Some of you may be looking at these pictures and think that these don’t look like any enchiladas I have eaten. This style of enchilada potosinas was made popular in San Luis, Potosi, Mexico. It’s a homemade corn tortilla infused with a red chile sauce, filled with a cheese/salsa mix and cooked on a comal then finished in a shallow fry for extra crispiness.
This Is Not a Quesadilla?
In some regions of Mexico, these would be considered quesadillas. When served, you would carefully open them and add more fillings, such as carne asada, shrimp or guisados of chicken or pork. But whatever you do, don’t tell anyone from San Luis Potosi that this is a quesadilla. The people of the different regions of Mexico are very proud of the dishes made popular in there specific region. I prepare a batch of these and keep them in the refrigerator all week. This way, I could prepare enchiladas, quesadillas or tacos for a quick lunch or dinner. And as important are the fresh garnishes for these Enchiladas Potosinas. A few must haves would be lettuce, Mexican crema and avocado.
It was time to revisit this tasty recipe!
I am really enjoying giving these older recipes a much needed do-over! Besides the fact that I get to eat some of these delicious foods(even cold), lol! Preparing them again, refreshes my mind on some techniques that I could possible improve upon. The original post, I used cotija cheese, no melting cheese. The enchiladas held up very well and didn’t tear open out leak out at all. You can see how uniform they are in the older pictures.
Tips~ If you would like your chile sauce a little more spicy, you could add in a few chile de arbol with the other dried peppers as I did in the video.
What is the best cheese to use?
In my experience with preparing enchiladas potosinas and similar quesadillas, it’s best to use a semi soft cheese, like queso fresco. The melting cheese is delicious too, but it will leak out as the enchilada cooks all the way through. Now if you are going to quickly shallow fry them, the melting cheese combination is good. Another option when building these is to leave the salsa and cheese separate. This way if you are only going to prepare a few, you don’t have a whole bowl of cheese & salsa.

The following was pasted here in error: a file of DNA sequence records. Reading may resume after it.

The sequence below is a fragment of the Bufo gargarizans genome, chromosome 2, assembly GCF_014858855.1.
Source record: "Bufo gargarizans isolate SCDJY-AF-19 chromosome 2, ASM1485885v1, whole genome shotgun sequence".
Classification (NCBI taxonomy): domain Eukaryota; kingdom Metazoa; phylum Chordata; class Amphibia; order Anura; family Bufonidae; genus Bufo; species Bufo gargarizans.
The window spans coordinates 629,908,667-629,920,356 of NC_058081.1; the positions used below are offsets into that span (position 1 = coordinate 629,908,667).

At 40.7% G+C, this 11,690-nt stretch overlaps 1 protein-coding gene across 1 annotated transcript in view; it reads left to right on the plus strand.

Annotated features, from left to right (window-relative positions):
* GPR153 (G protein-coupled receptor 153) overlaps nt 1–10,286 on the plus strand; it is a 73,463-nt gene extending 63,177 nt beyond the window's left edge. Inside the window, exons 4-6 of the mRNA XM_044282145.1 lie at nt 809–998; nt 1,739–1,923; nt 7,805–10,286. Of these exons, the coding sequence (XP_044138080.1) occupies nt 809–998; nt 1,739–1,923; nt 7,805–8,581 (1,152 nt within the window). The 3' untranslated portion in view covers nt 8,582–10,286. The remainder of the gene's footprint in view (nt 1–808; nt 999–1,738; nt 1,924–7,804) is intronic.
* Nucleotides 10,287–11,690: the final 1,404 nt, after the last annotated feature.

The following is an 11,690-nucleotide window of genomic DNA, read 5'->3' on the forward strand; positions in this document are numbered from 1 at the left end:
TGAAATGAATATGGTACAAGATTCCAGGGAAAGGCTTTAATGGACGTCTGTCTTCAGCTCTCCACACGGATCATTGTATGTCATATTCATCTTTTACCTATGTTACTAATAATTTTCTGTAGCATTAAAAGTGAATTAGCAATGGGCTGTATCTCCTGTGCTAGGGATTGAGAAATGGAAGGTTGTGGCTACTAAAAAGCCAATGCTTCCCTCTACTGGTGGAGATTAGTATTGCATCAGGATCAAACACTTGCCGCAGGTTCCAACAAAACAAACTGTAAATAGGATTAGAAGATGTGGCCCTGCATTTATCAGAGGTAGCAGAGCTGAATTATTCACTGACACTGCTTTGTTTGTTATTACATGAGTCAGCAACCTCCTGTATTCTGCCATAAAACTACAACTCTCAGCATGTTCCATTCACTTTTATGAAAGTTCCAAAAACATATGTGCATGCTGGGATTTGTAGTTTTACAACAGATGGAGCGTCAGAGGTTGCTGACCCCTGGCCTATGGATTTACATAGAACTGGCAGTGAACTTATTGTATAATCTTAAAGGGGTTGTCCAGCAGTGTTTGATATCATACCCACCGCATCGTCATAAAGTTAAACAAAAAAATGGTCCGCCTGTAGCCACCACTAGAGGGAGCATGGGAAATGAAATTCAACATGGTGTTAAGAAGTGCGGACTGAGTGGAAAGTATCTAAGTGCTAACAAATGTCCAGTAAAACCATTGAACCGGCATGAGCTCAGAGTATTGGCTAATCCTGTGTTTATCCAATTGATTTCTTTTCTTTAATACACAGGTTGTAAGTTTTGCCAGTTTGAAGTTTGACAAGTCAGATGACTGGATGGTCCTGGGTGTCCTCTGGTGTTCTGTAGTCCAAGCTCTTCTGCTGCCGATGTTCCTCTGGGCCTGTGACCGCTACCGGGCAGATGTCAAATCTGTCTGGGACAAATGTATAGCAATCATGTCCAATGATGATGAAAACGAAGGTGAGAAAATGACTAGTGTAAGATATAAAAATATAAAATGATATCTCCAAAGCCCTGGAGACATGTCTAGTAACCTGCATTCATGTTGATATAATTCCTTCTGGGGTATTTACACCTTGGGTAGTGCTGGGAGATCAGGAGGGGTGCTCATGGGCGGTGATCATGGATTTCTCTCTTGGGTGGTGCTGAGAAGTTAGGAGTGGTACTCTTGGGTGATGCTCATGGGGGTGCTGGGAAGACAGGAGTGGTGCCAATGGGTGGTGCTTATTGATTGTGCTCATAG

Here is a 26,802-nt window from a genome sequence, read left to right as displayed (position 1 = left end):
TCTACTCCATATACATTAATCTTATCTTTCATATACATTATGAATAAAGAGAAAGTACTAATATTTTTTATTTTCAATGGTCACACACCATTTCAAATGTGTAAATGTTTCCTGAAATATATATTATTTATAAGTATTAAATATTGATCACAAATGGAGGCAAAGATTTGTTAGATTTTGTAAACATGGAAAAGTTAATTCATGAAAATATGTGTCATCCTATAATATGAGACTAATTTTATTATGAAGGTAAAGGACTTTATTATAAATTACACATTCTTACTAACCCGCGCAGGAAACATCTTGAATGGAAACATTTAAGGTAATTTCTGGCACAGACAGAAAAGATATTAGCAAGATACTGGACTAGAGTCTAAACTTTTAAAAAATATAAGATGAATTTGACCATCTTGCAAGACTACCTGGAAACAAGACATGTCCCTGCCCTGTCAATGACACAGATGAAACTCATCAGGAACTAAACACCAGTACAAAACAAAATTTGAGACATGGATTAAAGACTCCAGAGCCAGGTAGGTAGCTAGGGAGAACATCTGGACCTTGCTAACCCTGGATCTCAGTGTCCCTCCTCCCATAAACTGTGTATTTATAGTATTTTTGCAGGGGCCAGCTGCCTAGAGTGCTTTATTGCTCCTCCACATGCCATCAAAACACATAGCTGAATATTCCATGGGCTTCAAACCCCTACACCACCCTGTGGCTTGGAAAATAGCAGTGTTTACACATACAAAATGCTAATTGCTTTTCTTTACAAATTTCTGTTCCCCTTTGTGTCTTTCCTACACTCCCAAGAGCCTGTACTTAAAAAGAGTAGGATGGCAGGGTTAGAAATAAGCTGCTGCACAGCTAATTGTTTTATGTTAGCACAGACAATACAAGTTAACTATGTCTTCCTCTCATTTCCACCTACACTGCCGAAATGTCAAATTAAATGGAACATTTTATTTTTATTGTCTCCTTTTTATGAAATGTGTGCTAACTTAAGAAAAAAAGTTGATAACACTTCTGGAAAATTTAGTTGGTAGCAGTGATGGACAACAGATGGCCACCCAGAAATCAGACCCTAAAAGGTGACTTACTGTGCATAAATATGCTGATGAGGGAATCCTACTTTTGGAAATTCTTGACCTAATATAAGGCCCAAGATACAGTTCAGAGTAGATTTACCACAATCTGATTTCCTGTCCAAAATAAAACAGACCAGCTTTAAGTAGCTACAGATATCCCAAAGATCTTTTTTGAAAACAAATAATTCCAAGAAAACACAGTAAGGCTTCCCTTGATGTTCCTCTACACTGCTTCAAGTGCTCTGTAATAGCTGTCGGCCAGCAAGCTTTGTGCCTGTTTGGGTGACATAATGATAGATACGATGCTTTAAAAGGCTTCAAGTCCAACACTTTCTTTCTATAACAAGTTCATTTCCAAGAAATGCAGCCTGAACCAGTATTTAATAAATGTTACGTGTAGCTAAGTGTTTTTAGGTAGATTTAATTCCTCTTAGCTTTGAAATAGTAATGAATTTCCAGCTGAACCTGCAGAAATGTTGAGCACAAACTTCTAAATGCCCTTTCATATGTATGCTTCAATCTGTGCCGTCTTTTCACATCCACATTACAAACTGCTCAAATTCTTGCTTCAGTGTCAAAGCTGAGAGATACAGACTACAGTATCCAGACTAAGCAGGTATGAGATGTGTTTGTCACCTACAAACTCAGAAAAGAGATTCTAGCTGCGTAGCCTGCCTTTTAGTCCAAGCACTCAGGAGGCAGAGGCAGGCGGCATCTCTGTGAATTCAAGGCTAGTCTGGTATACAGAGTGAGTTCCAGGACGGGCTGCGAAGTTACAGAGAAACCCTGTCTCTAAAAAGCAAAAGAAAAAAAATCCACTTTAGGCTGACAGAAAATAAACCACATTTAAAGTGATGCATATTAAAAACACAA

- 6 Chile guajillo or California Stem and seeds removed
- Water to cover dried chiles
- 1/2 teaspoon salt
- 1/2 teaspoon garlic powder
- 1/2 teaspoon oregano
- 1/2 cup water for blending chiles
- 3/4 cups warm water
- 1/3 cup chile puree more or less
- 1/2 teaspoon salt
- 1 tablespoon pork manteca(lard) or oil
- 1 1/3 cups Maseca brand masa harina
- 1 full cup of queso fresco or cotija cheese if you prefer, you can use a melting cheese like Chihuahua or Oaxaca, shredded
- 1/3 to 1/2 cup of your favorite salsa
- You Will Also Need
- Oil for cooking the enchiladas
- 3 cups shredded lettuce
- Onion thinly sliced, optional
- 1/2 cup Mexican crema
- 1 large avocado sliced
- 1/2 cup your favorite salsa
- Add the dried chiles to a sauce pan. Cover with water and bring and bring up to a light simmer. Reduce heat to low and cook for 10 minutes. Drain all the liquid and transfer to the blender. Add 1/2 cup of water, and spices listed. Blend on high until smooth, strain sauce through a wire mesh strainer, set aside. If you have a power blender, no need to strain.